The End of the Thin Fashion Model?

Will New Legislation in France Become the Industry Norm?

Fashion models walking the runway
Dominique Charriau/Getty Images Europe/Getty Images

When most people think of modeling, a lot of stereotypes about the industry and the models themselves likely come to mind. From the idea that you must be very thin and very tall to be a model, to the belief you need to live in a fashion mecca like Milan or Paris to have a successful modeling career, the misconceptions are vast. It seems the most prominent theme in conversations about modeling is that of a model’s weight.

In day to day life, most people would not make hurtful statements to their friends about their weight, but people don’t seem to hold back with their comments whatsoever when it comes to models – be it that they are deemed “too big” or “too thin.” 

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Recently, French MPs announced they are moving forward with legislation that would include a mandatory minimum BMI for fashion models as an attempt to ban “overly thin” models. Modeling agencies who choose to employ models whose BMI is too low will face tens of thousands of dollars in fines, as well as potential jail time. Furthermore, those who fail to state if a model’s photo has been retouched will also face fines. This legislation has caused quite a stir in the media, and opinions, as expected, are very mixed. Some say this legislation is long past due and a necessary measure to avoid promoting body types deemed “unhealthy.” Others believe this legislation may be “reverse body shaming,” and unfairly deeming anyone with a certain, low BMI as anorexic.

Some modeling agencies feel as though this legislation is unjust as it stigmatizes ALL modeling agencies while also confusing anorexia with thinness. While there certainly have been instances in the past of models being encouraged to be thinner than what is considered healthy, these cases are relatively limited.

In fact, the majority of modeling agencies have the best intentions for their models, and that includes following ethical practices and wanting their models to be healthy. Numerous modeling agencies have even been known to send models home when they appear unhealthy or if they suspect anorexia.  Moreover, modeling agents always use a model's measurements (bust, waist, hips, or jacket size for men) as a guideline, rather than the model's actual weight.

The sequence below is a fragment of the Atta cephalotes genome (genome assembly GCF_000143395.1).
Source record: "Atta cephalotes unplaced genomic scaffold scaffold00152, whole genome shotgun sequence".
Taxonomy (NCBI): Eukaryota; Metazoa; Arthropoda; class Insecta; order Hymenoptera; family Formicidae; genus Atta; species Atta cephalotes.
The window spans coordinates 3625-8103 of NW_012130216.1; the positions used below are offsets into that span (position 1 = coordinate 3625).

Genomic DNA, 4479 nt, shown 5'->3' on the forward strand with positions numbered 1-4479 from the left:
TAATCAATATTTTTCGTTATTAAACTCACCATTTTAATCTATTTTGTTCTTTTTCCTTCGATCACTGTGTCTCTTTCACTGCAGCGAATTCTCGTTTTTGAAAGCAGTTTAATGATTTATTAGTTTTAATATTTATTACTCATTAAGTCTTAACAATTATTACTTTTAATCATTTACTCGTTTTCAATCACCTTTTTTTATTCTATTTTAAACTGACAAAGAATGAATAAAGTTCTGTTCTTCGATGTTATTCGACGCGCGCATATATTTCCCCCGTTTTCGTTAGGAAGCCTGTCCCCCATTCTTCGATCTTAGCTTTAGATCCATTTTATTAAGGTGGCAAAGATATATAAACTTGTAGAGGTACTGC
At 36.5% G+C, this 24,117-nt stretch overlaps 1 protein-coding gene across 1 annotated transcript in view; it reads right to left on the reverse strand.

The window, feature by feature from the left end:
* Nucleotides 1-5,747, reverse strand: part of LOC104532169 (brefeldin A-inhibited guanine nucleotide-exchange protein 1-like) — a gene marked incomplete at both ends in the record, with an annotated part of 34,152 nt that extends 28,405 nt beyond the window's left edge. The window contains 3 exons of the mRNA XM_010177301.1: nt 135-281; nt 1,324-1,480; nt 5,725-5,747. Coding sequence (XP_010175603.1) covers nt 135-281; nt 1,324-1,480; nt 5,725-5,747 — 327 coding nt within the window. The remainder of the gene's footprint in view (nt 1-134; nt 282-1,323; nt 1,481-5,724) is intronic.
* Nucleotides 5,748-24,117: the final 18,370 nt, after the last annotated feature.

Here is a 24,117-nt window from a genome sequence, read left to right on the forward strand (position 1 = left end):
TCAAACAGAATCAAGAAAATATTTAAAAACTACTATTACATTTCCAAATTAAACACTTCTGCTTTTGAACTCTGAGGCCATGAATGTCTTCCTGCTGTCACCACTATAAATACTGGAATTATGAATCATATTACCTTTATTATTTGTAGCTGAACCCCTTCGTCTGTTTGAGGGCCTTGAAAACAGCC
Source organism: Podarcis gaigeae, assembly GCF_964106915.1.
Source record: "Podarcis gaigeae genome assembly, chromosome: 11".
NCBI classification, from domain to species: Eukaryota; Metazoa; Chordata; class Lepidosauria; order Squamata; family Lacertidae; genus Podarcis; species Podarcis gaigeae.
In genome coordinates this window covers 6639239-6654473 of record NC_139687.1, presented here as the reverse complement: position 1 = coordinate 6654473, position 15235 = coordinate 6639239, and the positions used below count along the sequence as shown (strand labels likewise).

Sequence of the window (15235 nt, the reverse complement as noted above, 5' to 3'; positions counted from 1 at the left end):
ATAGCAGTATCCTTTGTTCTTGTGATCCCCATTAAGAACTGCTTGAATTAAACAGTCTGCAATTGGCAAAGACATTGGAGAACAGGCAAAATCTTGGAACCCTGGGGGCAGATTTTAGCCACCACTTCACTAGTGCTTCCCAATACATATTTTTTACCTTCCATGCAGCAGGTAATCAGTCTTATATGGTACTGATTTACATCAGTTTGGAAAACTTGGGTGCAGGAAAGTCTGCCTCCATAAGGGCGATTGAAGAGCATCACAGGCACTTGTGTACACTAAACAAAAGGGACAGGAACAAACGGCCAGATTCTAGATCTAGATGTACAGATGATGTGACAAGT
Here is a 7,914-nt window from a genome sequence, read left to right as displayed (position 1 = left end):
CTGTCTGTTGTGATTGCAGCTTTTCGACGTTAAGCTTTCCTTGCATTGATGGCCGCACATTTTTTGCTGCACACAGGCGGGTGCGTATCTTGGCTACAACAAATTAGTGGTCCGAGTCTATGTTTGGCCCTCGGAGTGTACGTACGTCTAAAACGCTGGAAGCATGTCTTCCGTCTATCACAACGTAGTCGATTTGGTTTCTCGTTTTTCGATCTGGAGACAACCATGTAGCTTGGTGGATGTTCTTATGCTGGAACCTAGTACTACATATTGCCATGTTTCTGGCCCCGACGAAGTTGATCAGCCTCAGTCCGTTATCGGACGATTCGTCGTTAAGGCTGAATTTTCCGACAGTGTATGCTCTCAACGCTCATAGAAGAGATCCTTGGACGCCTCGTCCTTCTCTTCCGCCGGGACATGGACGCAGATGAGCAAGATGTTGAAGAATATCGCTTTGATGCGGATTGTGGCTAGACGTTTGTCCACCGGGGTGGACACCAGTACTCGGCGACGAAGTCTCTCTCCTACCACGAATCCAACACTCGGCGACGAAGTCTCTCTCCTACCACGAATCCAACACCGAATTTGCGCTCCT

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Anorexia is known to be an incredibly complex disease, and accusing anyone who appears thin of being anorexic does a major disservice to those who truly suffer from it by oversimplifying the disease. Many people, especially those in a busy career like modeling, spend a lot of time moving around and on their feet. This active lifestyle can contribute to a model having a slim figure, and because many models are so young, their active metabolism also contributes to their slender figures. 

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The good news is, it's not necessary to be thin to become a model! Today more than ever, models of all sizes are developing successful careers. There is a market for EVERY body type, so a model who is not naturally thin absolutely does NOT need to resort to unhealthy measures to be thin.

The “plus size” modeling industry is booming, as are the commercial and catalogue modeling industries.

This inclusiveness means that models of all ages, shapes, sizes, and heights have a place as a model. Furthermore, models who have various physical and mental disabilities can also have a successful modeling career. In fact, the 2015 New York Fashion Week was applauded for being the “most inclusive” it has ever been. This year, NYFW showcased several models on the catwalk that are transgender, plus-size, as well as a model who has Down Syndrome, and fashion fans have much more to look forward to with regard to a more diverse runway in the future.